Budae Jigae (Miltary Base Soup)

Spam stew.

yes, Spam stew.

Many people have written about budae jigae, a very popular dish in Korea.
It’s considered to be the “first” fusion Korean dish, the attempt to Koreanize American Spam.

The legend goes like this:

Spoiled Spam and other “mysterious” meat products from US military bases were thrown out. Koreans living around the bases went dumpster diving to salvage the “spoiled” meat and made a spicy stew out of it. Apparently the spice camouflaged the rancid taste of the meat. It fell out of popularity as Korea became more wealthy but in recent years there has been a huge resurgence. You can find this stew in specialty restaurants and grocery stores (please refer to previous post) all around the country.

You can read more about them here:

Joe McPherson teaches you how to make it!


What’s in it?

Ready to eat budae jigae

Usually spam, hot dog, instant ramen noodles, a spicy kick, and some assortment of vegetables.

Budae Jigae have various names. It is often called GI stew, army camp soup, and piggie soup.

In her book, Cuisine, Colonialism, and Cold War, historian Katarzyna Cwiertka describes the stew as “a legacy of the militarized reality of South Korean life during the decades of the Cold War.” (2012: 117)

The fact that this stew is now available at megastores as a convenience food speaks volumes of its significance in the average Korean’s everyday life.

So I want to ask:

What does it mean to crave a stew that represents  poverty, struggle, and domination?

What is the meaning of eating and celebrating food that was invented during political turmoil?

Is this nostalgia for the past rooted in cherishing the efforts of those who made the best of their circumstances?

If you are interested in learning more about how Spam has gained cultural significance in places that underwent US occupation read:


Email me if you can’t access the article!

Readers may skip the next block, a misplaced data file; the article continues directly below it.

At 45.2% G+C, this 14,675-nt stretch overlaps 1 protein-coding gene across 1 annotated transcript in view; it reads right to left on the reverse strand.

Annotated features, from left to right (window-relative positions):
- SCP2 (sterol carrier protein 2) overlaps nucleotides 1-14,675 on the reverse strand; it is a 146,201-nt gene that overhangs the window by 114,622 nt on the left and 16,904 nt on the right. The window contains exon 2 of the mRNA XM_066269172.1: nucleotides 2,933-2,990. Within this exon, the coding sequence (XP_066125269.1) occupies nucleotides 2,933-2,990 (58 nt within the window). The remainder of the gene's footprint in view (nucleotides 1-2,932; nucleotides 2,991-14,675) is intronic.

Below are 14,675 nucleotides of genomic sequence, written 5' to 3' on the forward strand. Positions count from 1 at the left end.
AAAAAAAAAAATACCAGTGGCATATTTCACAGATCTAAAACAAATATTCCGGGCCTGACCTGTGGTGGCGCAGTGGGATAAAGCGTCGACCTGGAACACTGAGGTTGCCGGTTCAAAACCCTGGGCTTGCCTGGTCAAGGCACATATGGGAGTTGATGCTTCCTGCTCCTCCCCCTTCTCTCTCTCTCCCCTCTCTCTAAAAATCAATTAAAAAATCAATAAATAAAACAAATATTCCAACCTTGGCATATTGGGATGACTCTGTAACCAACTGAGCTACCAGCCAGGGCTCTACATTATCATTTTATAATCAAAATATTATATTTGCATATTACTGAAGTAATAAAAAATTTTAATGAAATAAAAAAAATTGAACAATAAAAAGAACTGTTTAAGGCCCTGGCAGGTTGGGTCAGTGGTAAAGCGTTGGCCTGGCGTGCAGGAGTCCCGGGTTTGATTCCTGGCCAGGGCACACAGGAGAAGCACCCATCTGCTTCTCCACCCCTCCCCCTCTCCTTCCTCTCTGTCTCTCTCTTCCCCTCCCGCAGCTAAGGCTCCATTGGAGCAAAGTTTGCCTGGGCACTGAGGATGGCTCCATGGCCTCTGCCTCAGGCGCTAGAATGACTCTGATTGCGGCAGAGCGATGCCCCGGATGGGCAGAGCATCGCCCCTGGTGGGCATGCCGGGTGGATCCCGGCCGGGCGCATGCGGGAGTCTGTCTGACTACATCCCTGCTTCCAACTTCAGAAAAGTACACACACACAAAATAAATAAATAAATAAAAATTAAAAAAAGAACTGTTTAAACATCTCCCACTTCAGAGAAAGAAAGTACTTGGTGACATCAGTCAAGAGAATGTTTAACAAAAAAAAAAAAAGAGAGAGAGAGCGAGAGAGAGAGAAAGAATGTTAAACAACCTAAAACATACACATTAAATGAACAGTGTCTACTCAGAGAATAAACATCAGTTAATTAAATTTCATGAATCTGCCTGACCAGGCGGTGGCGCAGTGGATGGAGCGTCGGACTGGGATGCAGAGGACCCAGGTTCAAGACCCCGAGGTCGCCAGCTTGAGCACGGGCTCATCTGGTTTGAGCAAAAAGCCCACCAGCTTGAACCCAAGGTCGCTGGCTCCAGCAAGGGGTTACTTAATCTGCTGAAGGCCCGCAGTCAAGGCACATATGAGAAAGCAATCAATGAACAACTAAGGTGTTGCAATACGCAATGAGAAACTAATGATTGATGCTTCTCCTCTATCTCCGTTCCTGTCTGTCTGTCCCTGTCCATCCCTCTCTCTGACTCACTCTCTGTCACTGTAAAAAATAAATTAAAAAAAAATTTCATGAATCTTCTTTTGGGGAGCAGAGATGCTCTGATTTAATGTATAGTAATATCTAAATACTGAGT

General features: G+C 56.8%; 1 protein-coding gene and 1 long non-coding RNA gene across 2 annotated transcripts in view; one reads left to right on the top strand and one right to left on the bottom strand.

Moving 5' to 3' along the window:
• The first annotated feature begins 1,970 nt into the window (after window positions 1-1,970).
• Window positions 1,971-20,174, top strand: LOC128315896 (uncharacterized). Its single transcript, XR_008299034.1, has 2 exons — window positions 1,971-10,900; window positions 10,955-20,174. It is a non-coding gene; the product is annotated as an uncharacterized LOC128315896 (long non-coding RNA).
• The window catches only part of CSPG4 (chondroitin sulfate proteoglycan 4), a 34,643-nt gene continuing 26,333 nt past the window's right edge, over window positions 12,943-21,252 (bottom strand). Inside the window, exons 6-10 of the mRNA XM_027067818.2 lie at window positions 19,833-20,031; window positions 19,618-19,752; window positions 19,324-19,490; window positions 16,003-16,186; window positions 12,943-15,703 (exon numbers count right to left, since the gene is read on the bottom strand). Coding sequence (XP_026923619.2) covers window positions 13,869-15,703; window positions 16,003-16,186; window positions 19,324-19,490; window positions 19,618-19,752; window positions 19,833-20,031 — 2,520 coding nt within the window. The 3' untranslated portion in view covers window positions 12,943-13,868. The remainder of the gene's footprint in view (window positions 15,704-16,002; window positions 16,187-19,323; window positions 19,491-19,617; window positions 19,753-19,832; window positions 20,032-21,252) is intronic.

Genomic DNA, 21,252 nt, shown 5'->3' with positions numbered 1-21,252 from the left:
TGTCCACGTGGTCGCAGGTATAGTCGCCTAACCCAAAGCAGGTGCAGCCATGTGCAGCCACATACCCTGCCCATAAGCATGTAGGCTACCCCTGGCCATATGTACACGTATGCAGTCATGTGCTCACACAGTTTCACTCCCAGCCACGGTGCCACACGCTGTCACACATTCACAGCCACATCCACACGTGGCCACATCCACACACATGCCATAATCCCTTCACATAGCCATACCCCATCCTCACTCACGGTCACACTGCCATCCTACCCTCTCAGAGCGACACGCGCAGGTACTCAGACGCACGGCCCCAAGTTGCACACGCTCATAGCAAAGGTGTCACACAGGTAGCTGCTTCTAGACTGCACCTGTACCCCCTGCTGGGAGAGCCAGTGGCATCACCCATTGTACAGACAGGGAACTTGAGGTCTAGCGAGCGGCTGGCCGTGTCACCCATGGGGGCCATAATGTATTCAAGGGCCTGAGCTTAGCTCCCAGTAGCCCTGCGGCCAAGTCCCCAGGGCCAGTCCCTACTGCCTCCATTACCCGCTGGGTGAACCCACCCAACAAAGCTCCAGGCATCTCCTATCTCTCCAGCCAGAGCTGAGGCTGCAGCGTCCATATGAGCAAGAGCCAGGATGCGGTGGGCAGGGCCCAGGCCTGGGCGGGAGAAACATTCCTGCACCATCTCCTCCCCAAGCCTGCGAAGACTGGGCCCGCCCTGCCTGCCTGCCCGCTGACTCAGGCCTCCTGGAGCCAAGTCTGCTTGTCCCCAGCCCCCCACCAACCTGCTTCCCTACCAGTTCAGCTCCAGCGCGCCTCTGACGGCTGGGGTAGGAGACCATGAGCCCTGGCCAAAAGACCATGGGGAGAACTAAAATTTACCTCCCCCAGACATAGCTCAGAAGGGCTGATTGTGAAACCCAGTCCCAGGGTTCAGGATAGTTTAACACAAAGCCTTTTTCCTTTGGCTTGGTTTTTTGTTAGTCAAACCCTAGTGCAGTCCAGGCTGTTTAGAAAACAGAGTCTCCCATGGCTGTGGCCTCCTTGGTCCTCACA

Adventures in a Korean Megastore

If you had 2 hours to kill, what would you do?

My go-to activity is grocery shopping. I head straight to the nearest market I can find and comb through every aisle with precision.

I hadn’t done this for awhile as my schedule has been packed the last few months.
But I found myself stuck near a train station with nothing to do.

I spotted a HomePlus (owned by Tesco) in the distance!

I was curious to see whether the displays and products were similar to the Tescos I used to frequent in the UK.

Kimchi, kimchi, and more kimchi.



Tricolore rice cakes with cheese. Yes, cheese. Notice the image of a pizza on the package. 
What could this imply? The rice cake will be as stringy as a pizza?!



My horror mounted as I came face to face with a whole section of dried squid.
The flavors ranged from original, bulgalbi (marinated bbq short ribs ), butter, pizza, peanut butter, and beef jerky.
It’s pretty common to see people eat original and butter flavor dried squid in movie theaters.
I can also understand the peanut butter flavor because a popular bar snack is dried squid and peanuts.
However, pizza flavor was beyond me.


To calm down, I turned around and bumped into Edward Kwon, the first Korean celebrity chef.

Thanks Chef Kwon! I now can make crab stew and spicy stir fried octopus at home and get props for cooking like a celebrity chef!
Just seeing your face makes me certain that whatever I make will taste good.


In the meat section, more friendly directions guided me.
Not only did the packages tell me what to make with the cuts but how much of it I should make. 
I could make baby food (top), bulgogi (marinated grilled beef-middle), or jangjorim (slow braised beef-bottom).

Loads and loads of options! What great selection and choice! 
Wait…but what if I wanted to make something that’s not suggested here?!
Oh, I guess I just have to settle for what is on offer. No need to think outside the box, right?
Why make life difficult when it doesn’t need to be?

The security and comfort provided by this grocery store was so intoxicating that I realized that I had been browsing for 45 mins. I needed to speed up if I wanted to cover the entire store. I still hadn’t examined the pre-prepared food and shelf stable goods!

Tune in next time to hear more about the rest of my explorations!

Here’s a teaser:
Budaejjigae: Military base stew




The Stuff in Foodstuffs: Food Diary